In crypto, there is no Central Bank and thus the occurrence of a bank run poses a much greater risk (Bitfinex 2019, Tether, Celcius & BlockFi etc. in 2022) and thus crypto institutions need to maintain higher liquidity and hold themselves to higher standards.  Unfortunately, few of the parties identified above did just that at the time of failure.  Their failures and/or losses however have contributed to the remaining players learning that very valuable lesson. Circle was able to re-establish its peg after failure (over the weekend on the back of SVB closure) relatively quickly once the settlement was resumed on Monday on the back of ample and liquid reserves.


In TradFi, Central Bank interventions are having the opposite effect.  Not reducing leverage or risk-taking by allowing parties to lend against collateral at par, not holding parties responsible for wrongdoing, etc. This will ultimately result in more and more blow-ups, causing more and more capital to doubt the sustainability of that failing system as the confidence in the less leveraged and more transparent blockchain-based alternatives grows.  

The other topic of interest is fully reserved banking intermediaries. I have to say the fully reserved banking "penny" took some time to drop in my head, but now that we have seen that the FIAT on/off ramps and the settlement networks (Signet & SENS) actually being potential points of failure for the crypto system it is clear that we need a fully reserved intermediary as the risks posed by fractional reserves and/or leverage in TradFi are simply not worth it.

Silvergate Bank To Shut Down - FT

Why does all this matter I hear you ask, and can Florence Finance have a "bank run"? In short, there can never be a bank run on Florence, as all participants know there is no liquidity other than through secondary markets.  That said, as there is also no leverage in our protocol the chances of it becoming insolvent are practically zero and this is verifiable in a trustless manner at any point in time.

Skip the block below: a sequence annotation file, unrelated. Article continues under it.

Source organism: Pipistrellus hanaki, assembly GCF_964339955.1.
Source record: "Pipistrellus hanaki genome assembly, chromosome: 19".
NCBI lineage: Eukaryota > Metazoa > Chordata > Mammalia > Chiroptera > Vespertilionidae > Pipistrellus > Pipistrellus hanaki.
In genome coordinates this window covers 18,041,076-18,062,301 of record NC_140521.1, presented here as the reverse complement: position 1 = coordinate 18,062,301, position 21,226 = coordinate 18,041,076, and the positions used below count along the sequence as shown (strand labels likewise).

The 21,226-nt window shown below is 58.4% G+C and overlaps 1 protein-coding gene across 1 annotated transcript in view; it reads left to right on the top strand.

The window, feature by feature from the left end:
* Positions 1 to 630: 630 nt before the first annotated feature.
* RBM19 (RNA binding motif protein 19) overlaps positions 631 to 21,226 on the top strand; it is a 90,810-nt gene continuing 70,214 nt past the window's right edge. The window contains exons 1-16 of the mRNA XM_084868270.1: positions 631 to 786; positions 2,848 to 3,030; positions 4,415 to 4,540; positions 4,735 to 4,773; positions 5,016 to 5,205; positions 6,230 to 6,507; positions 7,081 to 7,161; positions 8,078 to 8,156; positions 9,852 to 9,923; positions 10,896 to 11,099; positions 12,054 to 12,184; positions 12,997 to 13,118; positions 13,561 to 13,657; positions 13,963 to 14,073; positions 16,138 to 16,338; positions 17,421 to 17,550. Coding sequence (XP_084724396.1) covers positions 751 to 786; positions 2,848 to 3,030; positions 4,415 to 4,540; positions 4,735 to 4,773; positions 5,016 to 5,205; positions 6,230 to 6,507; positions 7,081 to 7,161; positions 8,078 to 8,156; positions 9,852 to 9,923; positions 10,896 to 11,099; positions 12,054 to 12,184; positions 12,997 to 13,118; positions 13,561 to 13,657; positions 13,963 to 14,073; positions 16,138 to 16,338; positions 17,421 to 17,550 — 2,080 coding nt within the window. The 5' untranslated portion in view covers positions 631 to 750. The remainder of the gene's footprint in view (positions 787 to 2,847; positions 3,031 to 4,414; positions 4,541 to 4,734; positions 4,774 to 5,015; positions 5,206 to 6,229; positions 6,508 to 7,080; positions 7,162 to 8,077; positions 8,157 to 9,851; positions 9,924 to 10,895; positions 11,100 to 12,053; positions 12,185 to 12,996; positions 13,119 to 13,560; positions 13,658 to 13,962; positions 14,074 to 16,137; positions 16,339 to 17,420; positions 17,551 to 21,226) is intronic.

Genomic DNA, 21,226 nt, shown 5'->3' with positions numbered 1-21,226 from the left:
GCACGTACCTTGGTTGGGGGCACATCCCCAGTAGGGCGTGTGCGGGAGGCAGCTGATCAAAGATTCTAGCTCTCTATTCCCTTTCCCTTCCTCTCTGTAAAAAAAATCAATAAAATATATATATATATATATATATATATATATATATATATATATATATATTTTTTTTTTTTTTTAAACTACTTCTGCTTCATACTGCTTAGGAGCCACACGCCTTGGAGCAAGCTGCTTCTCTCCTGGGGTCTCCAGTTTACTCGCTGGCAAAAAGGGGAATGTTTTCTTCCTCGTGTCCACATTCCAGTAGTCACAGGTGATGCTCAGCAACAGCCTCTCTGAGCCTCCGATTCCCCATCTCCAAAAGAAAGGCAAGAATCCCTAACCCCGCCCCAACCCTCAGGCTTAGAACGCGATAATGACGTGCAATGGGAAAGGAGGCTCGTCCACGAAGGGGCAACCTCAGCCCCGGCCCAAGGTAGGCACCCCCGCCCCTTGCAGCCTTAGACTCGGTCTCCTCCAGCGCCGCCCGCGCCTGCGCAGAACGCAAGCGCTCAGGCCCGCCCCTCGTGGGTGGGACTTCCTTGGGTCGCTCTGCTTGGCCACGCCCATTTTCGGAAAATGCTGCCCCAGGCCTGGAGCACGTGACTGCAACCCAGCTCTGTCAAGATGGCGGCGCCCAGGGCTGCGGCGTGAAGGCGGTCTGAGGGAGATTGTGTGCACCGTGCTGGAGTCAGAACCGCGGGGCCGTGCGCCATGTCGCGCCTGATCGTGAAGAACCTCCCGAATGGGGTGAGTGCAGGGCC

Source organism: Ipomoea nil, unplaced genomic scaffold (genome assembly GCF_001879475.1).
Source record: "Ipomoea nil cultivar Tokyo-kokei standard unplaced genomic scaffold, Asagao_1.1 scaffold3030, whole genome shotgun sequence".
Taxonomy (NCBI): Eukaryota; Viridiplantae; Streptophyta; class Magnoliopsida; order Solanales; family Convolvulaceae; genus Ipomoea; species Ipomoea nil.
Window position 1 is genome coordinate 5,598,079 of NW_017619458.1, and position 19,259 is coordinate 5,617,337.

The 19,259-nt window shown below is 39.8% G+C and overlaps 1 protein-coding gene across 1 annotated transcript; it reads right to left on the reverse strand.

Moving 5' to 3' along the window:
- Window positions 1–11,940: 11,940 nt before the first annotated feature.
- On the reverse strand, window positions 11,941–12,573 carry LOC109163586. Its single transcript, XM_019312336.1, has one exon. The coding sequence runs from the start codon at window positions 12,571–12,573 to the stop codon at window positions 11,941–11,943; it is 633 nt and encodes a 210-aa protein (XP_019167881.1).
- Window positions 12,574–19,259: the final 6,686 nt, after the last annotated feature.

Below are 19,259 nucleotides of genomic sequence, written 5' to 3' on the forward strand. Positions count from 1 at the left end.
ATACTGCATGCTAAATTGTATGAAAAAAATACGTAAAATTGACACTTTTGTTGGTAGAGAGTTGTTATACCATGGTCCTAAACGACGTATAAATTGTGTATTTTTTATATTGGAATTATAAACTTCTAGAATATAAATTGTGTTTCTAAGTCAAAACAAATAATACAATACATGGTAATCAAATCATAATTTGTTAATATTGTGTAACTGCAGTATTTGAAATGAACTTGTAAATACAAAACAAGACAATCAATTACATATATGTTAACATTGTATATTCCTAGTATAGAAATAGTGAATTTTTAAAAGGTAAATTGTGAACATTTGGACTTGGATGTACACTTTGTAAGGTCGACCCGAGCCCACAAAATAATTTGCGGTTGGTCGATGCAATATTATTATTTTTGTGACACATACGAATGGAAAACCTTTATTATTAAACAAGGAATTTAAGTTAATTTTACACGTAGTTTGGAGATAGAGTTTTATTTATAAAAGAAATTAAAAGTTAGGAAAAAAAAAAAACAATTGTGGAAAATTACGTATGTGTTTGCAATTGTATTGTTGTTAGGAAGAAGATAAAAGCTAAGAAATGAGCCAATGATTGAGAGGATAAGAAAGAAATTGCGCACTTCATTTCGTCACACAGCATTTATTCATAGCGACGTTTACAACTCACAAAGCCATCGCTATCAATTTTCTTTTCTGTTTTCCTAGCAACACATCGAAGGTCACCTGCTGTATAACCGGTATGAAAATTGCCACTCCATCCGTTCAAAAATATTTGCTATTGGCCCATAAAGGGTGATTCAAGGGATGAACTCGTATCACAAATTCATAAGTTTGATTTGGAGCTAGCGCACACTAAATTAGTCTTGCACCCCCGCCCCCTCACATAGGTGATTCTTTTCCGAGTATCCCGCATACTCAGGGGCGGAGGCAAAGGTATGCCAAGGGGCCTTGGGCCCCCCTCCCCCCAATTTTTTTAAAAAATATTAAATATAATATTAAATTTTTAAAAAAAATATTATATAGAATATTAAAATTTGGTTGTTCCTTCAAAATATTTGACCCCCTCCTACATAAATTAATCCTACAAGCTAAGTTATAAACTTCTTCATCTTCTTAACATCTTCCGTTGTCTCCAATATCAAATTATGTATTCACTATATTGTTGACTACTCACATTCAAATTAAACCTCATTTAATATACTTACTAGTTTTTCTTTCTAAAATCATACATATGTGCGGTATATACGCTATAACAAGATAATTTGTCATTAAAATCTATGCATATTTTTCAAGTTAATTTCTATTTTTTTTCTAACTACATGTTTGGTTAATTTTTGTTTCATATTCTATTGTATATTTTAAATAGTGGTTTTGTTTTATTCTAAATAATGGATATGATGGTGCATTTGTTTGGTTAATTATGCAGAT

We believe in a tokenized future where customers will be free to move their self-custodial assets/funds freely between various yield or capital gains generating assets/protocols with minimal need for trusted intermediaries.

At Florence Finance our job is to convert users' excess stablecoin balances to yield generating loan exposure to European SMEs in the most efficient and transparent manner possible.  To provide a platform for collaboration between users and SME lenders to produce steady/safe/transparent real-world yield on excess stablecoin balances. Because our protocol can verifiably never loan out more than we raise in funding, it has zero leverage and no fractional reserves. Due to the nature of our business model, a bank run may result in people not being able to exchange their FLR for stablecoins temporarily but it can never make Florence Finance insolvent as once we have made a loan to an SME lender those funds are essentially locked until the maturity of the loan. While there may be a temporary lack of third-party liquidity that supports users swapping their FLRs for stablecoins on a DEX, this availability of third-party liquidity has no impact on the actual protocol or the underlying loan portfolio as FLRs are algorithmically and verifiably always backed 1:1 by underlying loan exposure no matter what.

This is very similar to what we see with Lido's Staked ETH (stETH). While stETH trades on various DEXs and can experience liquidity issues causing the price to temporarily stray from its redeemable value (1:1), Lido Staked ETH will eventually be redeemable 1:1 for ETH when withdrawals are open. This is the same for Florence Finance, while the value on a DEX of FLR may fluctuate due to demand/liquidity availability, Florin will ALWAYS be backed 1:1 by underlying  EUR loan exposure.